Discussion paper

Reforming employment assistance: a blueprint for the future

Employment Policy

Executive summary: Australia’s employment service system delivers unemployment-related assistance to approximately 1.6m Australians annually. These services are delivered through Jobs Services Australia (JSA) by more than 100 contracted providers at more than 2,000 sites across Australia. This crucial support is enabled through the large investment made by the federal government, approximately $1.3b per annum.

Despite this significant investment, many Australians remain unemployed - approximately 700,000 at any given time. Almost one-third of these are considered Very Long Term Unemployed (VLTU), i.e. unemployed for more than two years. Less than 20% of the most disadvantaged job seekers have been able to find a job that has lasted for more than 26 weeks. While the system has helped to place over 1.4 million Australians into employment since 2009, a significant gap remains between the system’s expectations and its actual performance. Much more needs to be done to get more Australians back into sustainable employment.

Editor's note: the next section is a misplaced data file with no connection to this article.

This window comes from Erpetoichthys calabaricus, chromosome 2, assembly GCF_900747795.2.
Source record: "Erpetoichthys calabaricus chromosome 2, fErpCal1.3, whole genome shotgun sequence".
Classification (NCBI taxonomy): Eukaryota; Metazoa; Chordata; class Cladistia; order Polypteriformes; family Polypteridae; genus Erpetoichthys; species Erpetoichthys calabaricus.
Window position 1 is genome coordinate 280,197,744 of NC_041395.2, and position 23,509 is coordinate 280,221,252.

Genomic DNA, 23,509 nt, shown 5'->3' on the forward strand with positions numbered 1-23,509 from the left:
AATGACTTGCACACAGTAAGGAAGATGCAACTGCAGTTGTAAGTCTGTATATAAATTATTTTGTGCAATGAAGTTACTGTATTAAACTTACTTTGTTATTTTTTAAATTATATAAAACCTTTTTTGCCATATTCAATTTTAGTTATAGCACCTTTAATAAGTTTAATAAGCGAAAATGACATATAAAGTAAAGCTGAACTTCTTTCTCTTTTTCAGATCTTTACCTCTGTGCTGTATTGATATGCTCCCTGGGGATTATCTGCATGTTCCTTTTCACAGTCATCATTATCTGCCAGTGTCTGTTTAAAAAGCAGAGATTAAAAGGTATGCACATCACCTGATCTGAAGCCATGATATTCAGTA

The employment services system itself faces a number of challenges that go to the core of its structure and organisation. There is widespread criticism that it does not reflect the principles it set out to implement. It has largely failed to deliver a truly competitive market for providers, and job seeker choice is limited. The system also lacks the flexibility required to be better able to tailor service offerings to the individual needs of job seekers. The system has become too constrained by its own rules to function at its best.

The Australian economy is in transition, with the rise of Asia, new technology and an ageing population having a significant and sustained effect. It is essential that the employment services system be at its best, or we risk leaving more and more people behind. Failure to act will serve only to exacerbate the current problems.

In this paper we explore what a modern employment services system would look like. We advocate for a comprehensive re-design of the system. Current contracts expire in 2015. Our proposed reforms are designed to be implemented from 1 July, 2015, with phased transition to a truly competitive market over time. These reforms aim to drive more relational-based conduct between providers, employers and job seekers. This will ultimately lift the performance of the system.

Jobs Australia is now seeking further feedback from providers and others with an interest in the employment services system, before making further representations to government.

To have your say, you can contact Jobs Australia for further information about upcoming meetings and events.

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